Verdict: The Pandorica Opens sets up an epic finale, with a well written story, strong direction and great performances from the central cast. Doctor Who wouldn’t be interesting if it always did stories with team-ups between its villains, but it really works really well here. 10/10

Cast: Matt Smith (The Doctor), Karen Gillan (Amy Pond), Alex Kingston (River Song), Arthur Darvill (Rory Williams), Tony Curran (Vincent), Bill Paterson (Bracewell), Ian McNeice (Winston Churchill), Sophie Okonedo (Liz Ten), Marcus O’Donovan (Claudio), Clive Wood (Commander), Christopher Ryan (Commander Stark), Ruari Mears (Cyber Leader), Paul Kasey (Judoon), Howard Lee (Doctor Gatchet), Barnaby Edwards (Dalek), Simon Fisher Becker (Dorium Maldovar), Joe Jacobs (Guard), Chrissie Cotterill (Madame Vernet) & David Fynn (Marcellus).

Writer: Steven Moffat

Director: Toby Haynes

Behind the Scenes

  • The first story written by Steven Moffat to feature aliens and monsters that he did not create. The aliens who appear or mention include the Daleks, the Cybermen, the Sontarans, Drahvins, the Autons and the Nestenes, the Silurians, the Draconians, the Zygons, the Tereleptils, the Chelonians, the Slitheen family, the Roboforms, the Sycorax, the Hoix, the Weevils, the Juddon, the Uvodni, the Atraxi and the Haemogoths.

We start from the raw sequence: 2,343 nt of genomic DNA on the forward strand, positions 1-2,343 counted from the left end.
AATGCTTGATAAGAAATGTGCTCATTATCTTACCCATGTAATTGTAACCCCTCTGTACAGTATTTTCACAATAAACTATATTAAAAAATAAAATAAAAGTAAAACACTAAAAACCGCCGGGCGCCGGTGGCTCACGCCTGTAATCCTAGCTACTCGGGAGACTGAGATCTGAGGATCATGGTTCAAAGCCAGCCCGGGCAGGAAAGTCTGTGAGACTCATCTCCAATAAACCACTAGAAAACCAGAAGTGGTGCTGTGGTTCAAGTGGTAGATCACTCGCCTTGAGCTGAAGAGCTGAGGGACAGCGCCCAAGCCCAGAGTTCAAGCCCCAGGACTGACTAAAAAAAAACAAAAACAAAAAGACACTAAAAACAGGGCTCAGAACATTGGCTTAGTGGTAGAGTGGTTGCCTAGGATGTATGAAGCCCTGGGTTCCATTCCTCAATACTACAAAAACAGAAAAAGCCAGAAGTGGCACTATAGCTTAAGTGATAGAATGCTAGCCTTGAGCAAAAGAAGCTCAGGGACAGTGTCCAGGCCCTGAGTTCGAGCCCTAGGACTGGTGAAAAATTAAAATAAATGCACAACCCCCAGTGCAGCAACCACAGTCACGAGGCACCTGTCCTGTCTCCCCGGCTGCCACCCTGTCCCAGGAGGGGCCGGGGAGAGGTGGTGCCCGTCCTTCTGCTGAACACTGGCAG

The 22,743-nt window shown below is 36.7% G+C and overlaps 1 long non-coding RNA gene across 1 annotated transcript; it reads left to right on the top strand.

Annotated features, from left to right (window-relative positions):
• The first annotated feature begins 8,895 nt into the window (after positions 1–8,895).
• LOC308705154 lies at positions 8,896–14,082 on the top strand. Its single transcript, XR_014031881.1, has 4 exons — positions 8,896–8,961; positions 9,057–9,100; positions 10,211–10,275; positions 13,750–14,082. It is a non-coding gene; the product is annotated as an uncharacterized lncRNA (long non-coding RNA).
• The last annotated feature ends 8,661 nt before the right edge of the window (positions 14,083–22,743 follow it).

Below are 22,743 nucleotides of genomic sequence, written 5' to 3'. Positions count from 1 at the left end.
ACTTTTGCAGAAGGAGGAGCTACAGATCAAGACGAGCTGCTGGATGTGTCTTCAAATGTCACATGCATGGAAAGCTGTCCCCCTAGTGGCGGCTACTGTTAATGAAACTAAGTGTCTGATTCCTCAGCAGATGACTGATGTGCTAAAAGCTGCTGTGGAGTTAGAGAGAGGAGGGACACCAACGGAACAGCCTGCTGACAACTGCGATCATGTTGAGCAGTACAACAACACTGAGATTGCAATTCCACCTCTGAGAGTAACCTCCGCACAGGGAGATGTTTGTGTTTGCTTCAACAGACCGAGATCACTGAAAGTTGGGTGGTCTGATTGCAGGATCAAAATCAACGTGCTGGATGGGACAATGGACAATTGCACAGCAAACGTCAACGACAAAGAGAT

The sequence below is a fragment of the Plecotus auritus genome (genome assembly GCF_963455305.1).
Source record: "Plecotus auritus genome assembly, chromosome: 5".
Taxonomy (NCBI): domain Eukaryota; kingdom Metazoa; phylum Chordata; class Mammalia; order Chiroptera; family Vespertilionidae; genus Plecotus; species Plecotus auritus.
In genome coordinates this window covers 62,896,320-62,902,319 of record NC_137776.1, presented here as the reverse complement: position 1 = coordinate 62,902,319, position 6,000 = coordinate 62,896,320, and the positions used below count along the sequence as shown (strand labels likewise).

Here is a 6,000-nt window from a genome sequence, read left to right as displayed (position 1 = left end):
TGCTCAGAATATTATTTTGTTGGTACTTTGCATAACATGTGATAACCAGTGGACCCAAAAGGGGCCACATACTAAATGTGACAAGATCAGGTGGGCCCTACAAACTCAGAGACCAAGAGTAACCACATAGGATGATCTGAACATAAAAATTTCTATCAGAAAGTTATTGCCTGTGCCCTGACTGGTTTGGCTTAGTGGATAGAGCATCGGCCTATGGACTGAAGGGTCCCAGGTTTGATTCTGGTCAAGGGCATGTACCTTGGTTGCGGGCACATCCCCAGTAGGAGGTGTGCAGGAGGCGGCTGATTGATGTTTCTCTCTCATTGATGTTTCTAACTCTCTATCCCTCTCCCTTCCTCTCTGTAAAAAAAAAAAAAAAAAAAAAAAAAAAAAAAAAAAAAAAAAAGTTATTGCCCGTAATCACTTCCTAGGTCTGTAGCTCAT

• This episode is unique for the revived series in that most filming took place outside Wales and the first to bring actors back from previous single stories in the series.
  • The first episode to show the newly designed time vortex in-narrative.
  • The first story directed by Toby Haynes, making him the first director whose first assignment was a series finale.

Cast Notes

  • Sophie Okonedo previously voiced the companion to the Shalka Doctor, Alison Cheney, in Scream of the Shalka.
  • Ian McNeice, Bill Paterson, Tony Curran and Sophie Okonedo reprise their roles from earlier episodes in the series.